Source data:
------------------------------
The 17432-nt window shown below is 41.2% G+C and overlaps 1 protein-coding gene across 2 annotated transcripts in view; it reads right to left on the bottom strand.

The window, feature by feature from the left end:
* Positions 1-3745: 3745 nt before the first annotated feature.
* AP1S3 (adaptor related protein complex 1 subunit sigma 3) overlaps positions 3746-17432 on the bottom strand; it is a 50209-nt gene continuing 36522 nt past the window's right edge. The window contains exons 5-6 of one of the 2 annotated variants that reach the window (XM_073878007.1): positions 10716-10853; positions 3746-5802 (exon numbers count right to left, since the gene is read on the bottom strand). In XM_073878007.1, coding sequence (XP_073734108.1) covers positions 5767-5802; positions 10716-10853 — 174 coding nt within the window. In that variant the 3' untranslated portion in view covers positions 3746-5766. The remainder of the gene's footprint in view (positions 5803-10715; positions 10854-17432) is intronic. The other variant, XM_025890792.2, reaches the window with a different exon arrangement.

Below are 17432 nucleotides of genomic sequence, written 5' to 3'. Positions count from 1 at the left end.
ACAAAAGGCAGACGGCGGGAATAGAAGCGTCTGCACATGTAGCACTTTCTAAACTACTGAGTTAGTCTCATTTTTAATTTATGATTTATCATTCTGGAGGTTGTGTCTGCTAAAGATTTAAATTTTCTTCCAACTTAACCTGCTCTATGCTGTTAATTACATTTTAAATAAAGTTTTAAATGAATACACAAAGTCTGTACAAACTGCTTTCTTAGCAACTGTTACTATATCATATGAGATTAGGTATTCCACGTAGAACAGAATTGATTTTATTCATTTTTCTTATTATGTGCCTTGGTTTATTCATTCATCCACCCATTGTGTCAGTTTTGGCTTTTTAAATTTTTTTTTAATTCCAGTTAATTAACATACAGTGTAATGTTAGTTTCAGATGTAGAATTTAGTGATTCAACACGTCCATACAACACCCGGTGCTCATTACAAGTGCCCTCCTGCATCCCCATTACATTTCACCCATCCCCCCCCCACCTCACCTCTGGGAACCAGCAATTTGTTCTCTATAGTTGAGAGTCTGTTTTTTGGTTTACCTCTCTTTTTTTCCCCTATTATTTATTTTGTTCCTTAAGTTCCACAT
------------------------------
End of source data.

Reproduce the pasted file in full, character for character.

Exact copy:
The 17432-nt window shown below is 41.2% G+C and overlaps 1 protein-coding gene across 2 annotated transcripts in view; it reads right to left on the bottom strand.

The window, feature by feature from the left end:
* Positions 1-3745: 3745 nt before the first annotated feature.
* AP1S3 (adaptor related protein complex 1 subunit sigma 3) overlaps positions 3746-17432 on the bottom strand; it is a 50209-nt gene continuing 36522 nt past the window's right edge. The window contains exons 5-6 of one of the 2 annotated variants that reach the window (XM_073878007.1): positions 10716-10853; positions 3746-5802 (exon numbers count right to left, since the gene is read on the bottom strand). In XM_073878007.1, coding sequence (XP_073734108.1) covers positions 5767-5802; positions 10716-10853 — 174 coding nt within the window. In that variant the 3' untranslated portion in view covers positions 3746-5766. The remainder of the gene's footprint in view (positions 5803-10715; positions 10854-17432) is intronic. The other variant, XM_025890792.2, reaches the window with a different exon arrangement.

Below are 17432 nucleotides of genomic sequence, written 5' to 3'. Positions count from 1 at the left end.
ACAAAAGGCAGACGGCGGGAATAGAAGCGTCTGCACATGTAGCACTTTCTAAACTACTGAGTTAGTCTCATTTTTAATTTATGATTTATCATTCTGGAGGTTGTGTCTGCTAAAGATTTAAATTTTCTTCCAACTTAACCTGCTCTATGCTGTTAATTACATTTTAAATAAAGTTTTAAATGAATACACAAAGTCTGTACAAACTGCTTTCTTAGCAACTGTTACTATATCATATGAGATTAGGTATTCCACGTAGAACAGAATTGATTTTATTCATTTTTCTTATTATGTGCCTTGGTTTATTCATTCATCCACCCATTGTGTCAGTTTTGGCTTTTTAAATTTTTTTTTAATTCCAGTTAATTAACATACAGTGTAATGTTAGTTTCAGATGTAGAATTTAGTGATTCAACACGTCCATACAACACCCGGTGCTCATTACAAGTGCCCTCCTGCATCCCCATTACATTTCACCCATCCCCCCCCCACCTCACCTCTGGGAACCAGCAATTTGTTCTCTATAGTTGAGAGTCTGTTTTTTGGTTTACCTCTCTTTTTTTCCCCTATTATTTATTTTGTTCCTTAAGTTCCACAT